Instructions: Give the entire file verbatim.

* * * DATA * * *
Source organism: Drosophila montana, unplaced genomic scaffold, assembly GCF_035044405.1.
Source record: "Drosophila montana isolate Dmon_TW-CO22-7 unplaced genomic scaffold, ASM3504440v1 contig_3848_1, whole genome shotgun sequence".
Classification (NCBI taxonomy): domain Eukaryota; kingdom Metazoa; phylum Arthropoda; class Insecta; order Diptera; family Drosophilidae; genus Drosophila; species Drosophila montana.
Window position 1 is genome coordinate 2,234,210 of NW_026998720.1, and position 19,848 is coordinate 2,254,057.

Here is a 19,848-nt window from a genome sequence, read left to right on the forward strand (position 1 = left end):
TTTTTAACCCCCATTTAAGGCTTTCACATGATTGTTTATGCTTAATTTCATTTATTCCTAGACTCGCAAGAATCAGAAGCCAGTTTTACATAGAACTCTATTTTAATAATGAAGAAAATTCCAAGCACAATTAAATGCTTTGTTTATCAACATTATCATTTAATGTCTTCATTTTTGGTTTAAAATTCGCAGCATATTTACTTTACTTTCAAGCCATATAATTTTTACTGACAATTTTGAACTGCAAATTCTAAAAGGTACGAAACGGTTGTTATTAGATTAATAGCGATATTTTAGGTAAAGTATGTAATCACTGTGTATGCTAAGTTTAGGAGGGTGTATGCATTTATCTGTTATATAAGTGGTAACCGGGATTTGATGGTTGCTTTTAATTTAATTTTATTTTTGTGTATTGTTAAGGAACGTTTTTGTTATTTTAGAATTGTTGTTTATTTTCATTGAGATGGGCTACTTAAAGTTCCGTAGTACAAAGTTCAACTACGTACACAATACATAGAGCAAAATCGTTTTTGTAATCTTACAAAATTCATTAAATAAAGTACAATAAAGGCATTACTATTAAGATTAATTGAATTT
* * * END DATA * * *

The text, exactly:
Source organism: Drosophila montana, unplaced genomic scaffold, assembly GCF_035044405.1.
Source record: "Drosophila montana isolate Dmon_TW-CO22-7 unplaced genomic scaffold, ASM3504440v1 contig_3848_1, whole genome shotgun sequence".
Classification (NCBI taxonomy): domain Eukaryota; kingdom Metazoa; phylum Arthropoda; class Insecta; order Diptera; family Drosophilidae; genus Drosophila; species Drosophila montana.
Window position 1 is genome coordinate 2,234,210 of NW_026998720.1, and position 19,848 is coordinate 2,254,057.

Here is a 19,848-nt window from a genome sequence, read left to right on the forward strand (position 1 = left end):
TTTTTAACCCCCATTTAAGGCTTTCACATGATTGTTTATGCTTAATTTCATTTATTCCTAGACTCGCAAGAATCAGAAGCCAGTTTTACATAGAACTCTATTTTAATAATGAAGAAAATTCCAAGCACAATTAAATGCTTTGTTTATCAACATTATCATTTAATGTCTTCATTTTTGGTTTAAAATTCGCAGCATATTTACTTTACTTTCAAGCCATATAATTTTTACTGACAATTTTGAACTGCAAATTCTAAAAGGTACGAAACGGTTGTTATTAGATTAATAGCGATATTTTAGGTAAAGTATGTAATCACTGTGTATGCTAAGTTTAGGAGGGTGTATGCATTTATCTGTTATATAAGTGGTAACCGGGATTTGATGGTTGCTTTTAATTTAATTTTATTTTTGTGTATTGTTAAGGAACGTTTTTGTTATTTTAGAATTGTTGTTTATTTTCATTGAGATGGGCTACTTAAAGTTCCGTAGTACAAAGTTCAACTACGTACACAATACATAGAGCAAAATCGTTTTTGTAATCTTACAAAATTCATTAAATAAAGTACAATAAAGGCATTACTATTAAGATTAATTGAATTT